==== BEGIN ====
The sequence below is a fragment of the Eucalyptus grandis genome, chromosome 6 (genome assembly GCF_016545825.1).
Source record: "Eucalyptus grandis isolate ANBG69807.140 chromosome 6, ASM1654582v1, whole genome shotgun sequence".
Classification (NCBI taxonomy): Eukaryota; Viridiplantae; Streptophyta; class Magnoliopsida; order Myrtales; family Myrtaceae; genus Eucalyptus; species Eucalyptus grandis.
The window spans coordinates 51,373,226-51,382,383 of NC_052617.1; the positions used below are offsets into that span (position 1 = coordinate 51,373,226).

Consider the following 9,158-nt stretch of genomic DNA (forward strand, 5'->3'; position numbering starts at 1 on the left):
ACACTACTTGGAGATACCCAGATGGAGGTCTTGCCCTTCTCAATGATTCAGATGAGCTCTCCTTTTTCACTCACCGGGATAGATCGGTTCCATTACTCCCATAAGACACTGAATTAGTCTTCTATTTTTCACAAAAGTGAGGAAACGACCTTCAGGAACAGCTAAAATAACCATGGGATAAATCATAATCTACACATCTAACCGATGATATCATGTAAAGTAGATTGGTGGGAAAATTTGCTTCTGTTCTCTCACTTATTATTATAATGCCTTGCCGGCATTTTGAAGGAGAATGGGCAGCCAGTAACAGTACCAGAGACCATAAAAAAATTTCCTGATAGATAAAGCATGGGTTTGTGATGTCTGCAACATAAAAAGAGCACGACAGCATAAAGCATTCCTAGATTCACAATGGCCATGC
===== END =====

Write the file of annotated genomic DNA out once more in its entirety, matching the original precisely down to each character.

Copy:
The sequence below is a fragment of the Eucalyptus grandis genome, chromosome 6 (genome assembly GCF_016545825.1).
Source record: "Eucalyptus grandis isolate ANBG69807.140 chromosome 6, ASM1654582v1, whole genome shotgun sequence".
Classification (NCBI taxonomy): Eukaryota; Viridiplantae; Streptophyta; class Magnoliopsida; order Myrtales; family Myrtaceae; genus Eucalyptus; species Eucalyptus grandis.
The window spans coordinates 51,373,226-51,382,383 of NC_052617.1; the positions used below are offsets into that span (position 1 = coordinate 51,373,226).

Consider the following 9,158-nt stretch of genomic DNA (forward strand, 5'->3'; position numbering starts at 1 on the left):
ACACTACTTGGAGATACCCAGATGGAGGTCTTGCCCTTCTCAATGATTCAGATGAGCTCTCCTTTTTCACTCACCGGGATAGATCGGTTCCATTACTCCCATAAGACACTGAATTAGTCTTCTATTTTTCACAAAAGTGAGGAAACGACCTTCAGGAACAGCTAAAATAACCATGGGATAAATCATAATCTACACATCTAACCGATGATATCATGTAAAGTAGATTGGTGGGAAAATTTGCTTCTGTTCTCTCACTTATTATTATAATGCCTTGCCGGCATTTTGAAGGAGAATGGGCAGCCAGTAACAGTACCAGAGACCATAAAAAAATTTCCTGATAGATAAAGCATGGGTTTGTGATGTCTGCAACATAAAAAGAGCACGACAGCATAAAGCATTCCTAGATTCACAATGGCCATGC